skip to main content

Search for: All records

Award ID contains: 2008049

Note: When clicking on a Digital Object Identifier (DOI) number, you will be taken to an external site maintained by the publisher. Some full text articles may not yet be available without a charge during the embargo (administrative interval).
What is a DOI Number?

Some links on this page may take you to non-federal websites. Their policies may differ from this site.

  1. null (Ed.)
  2. null (Ed.)
    The sixth-generation (6G) of wireless communications systems will significantly rely on fog/edge network architectures for service provisioning. To realize this vision, AI-based fog/edge enabled reinforcement solutions are needed to serve highly stringent applications using dynamically varying resources. In this paper, we propose a cognitive dynamic fog/edge network where primary nodes (PNs) temporarily share their resources and act as fog nodes (FNs) for secondary nodes (SNs). Under this architecture, that unleashes multiple access opportunities, we design distributed fog probing schemes for SNs to search for available connections to access neighbouring FNs. Since the availability of these connections varies in time, we develop strategies to enhance the robustness to the uncertain availability of channels and fog nodes, and reinforce the connections with the FNs. A robustness control optimization is formulated with the aim to maximize the expected total long-term reliability of SNs' transmissions. The problem is solved by an online robustness control (ORC) algorithm that involves online fog probing and an index-based connectivity activation policy derived from restless multi-armed bandits (RMABs) model. Simulation results show that our ORC scheme significantly improves the network robustness, the connectivity reliability and the number of completed transmissions. In addition, by activating the connections with higher indexes, the total long-term reliability optimization problem is solved with low complexity.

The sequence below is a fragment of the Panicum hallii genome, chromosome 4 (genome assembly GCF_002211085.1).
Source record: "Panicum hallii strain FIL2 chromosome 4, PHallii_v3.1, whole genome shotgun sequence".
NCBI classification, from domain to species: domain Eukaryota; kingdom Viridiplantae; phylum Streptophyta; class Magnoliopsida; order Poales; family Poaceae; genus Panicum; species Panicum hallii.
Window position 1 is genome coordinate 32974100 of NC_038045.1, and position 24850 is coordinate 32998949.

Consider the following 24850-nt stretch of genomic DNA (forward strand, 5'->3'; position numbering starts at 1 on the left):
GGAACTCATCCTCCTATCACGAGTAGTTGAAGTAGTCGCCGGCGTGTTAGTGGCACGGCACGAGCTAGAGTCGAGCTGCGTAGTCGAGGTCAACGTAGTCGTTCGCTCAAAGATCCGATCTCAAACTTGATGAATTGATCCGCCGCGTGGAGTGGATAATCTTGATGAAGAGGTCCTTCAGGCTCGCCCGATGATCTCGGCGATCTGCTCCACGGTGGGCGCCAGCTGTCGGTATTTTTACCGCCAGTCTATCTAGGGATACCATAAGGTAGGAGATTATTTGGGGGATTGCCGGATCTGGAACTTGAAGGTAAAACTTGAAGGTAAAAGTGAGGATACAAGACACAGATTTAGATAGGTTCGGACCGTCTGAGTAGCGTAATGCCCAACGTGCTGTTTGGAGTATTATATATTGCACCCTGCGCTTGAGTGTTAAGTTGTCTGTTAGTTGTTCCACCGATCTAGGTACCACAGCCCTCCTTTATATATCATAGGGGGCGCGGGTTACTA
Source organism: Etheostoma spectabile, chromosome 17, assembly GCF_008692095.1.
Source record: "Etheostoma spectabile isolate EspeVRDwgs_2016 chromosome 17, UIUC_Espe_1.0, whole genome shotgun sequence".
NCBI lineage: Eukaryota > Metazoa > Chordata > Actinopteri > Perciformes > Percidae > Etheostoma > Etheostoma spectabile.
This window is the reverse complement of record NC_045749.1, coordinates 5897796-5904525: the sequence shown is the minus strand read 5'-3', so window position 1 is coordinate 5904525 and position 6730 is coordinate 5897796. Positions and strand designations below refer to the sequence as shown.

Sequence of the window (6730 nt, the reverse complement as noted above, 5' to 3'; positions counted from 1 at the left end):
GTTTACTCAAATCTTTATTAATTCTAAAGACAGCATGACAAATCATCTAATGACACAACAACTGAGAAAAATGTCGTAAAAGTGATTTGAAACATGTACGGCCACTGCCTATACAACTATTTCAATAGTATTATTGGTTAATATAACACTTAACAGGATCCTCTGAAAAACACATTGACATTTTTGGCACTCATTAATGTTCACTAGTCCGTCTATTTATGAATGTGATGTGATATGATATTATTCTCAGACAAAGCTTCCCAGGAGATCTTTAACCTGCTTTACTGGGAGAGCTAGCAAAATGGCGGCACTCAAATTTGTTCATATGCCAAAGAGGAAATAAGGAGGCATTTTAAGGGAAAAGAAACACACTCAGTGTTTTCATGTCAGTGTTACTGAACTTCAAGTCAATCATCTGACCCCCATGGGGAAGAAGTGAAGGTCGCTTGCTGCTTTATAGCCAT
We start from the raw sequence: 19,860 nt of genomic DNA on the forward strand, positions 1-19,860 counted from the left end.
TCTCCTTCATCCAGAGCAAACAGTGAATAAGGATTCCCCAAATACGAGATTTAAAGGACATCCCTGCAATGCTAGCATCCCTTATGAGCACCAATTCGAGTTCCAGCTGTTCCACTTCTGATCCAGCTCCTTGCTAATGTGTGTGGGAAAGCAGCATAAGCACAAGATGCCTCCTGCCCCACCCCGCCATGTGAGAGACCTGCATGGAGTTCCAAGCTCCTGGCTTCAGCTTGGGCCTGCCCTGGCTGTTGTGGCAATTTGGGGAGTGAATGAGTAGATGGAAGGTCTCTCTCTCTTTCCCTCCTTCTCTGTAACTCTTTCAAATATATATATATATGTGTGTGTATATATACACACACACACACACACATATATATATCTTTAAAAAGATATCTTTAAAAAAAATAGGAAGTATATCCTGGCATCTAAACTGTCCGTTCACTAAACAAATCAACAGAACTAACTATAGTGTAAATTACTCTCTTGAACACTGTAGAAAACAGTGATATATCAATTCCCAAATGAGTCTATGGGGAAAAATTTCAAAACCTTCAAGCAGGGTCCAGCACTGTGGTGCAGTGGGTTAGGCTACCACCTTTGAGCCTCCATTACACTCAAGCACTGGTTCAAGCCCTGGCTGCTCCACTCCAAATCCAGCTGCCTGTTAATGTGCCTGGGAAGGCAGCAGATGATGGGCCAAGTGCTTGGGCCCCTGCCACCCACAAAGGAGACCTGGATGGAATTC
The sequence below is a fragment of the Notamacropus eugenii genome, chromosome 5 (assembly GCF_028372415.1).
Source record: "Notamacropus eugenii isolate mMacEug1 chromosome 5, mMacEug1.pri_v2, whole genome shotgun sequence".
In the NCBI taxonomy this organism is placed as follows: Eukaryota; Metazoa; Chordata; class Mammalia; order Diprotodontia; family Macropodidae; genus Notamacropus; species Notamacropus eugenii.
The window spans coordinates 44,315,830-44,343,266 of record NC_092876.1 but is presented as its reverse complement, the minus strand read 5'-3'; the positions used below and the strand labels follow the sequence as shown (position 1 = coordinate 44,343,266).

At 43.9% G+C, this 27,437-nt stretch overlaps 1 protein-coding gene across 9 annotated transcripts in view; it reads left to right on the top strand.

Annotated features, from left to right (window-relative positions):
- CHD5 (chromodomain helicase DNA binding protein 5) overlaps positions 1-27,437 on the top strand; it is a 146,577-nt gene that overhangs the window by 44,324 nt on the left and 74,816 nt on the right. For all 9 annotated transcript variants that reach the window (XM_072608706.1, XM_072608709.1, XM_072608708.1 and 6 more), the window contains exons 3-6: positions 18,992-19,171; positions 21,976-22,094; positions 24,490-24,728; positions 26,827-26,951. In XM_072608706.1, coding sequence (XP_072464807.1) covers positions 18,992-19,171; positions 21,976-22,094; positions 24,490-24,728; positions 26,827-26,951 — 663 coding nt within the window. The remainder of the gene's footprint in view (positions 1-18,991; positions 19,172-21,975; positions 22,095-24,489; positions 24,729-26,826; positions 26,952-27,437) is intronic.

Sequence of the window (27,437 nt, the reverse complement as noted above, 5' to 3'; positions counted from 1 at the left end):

more » « less
  3. null (Ed.)
    As a leading industrial wireless standard, WirelessHART has been widely implemented to build wireless sensor-actuator networks (WSANs) in industrial facilities, such as oil refineries, chemical plants, and factories. For instance, 54,835 WSANs that implement the WirelessHART standard have been deployed globally by Emerson process management, a WirelessHART network supplier, to support process automation. While the existing research to improve industrial WSANs focuses mainly on enhancing network performance, the security aspects have not been given enough attention. We have identified a new threat to WirelessHART networks, namely smart selective jamming attacks, where the attacker first cracks the channel usage, routes, and parameter configuration of the victim network and then jams the transmissions of interest on their specific communication channels in their specific time slots, which makes the attacks energy efficient and hardly detectable. In this paper, we present this severe, stealthy threat by demonstrating the step-by-step attack process on a 50-node network that runs a publicly accessible WirelessHART implementation. Experimental results show that the smart selective jamming attacks significantly reduce the network reliability without triggering network updates. 
    more » « less
  4. null (Ed.)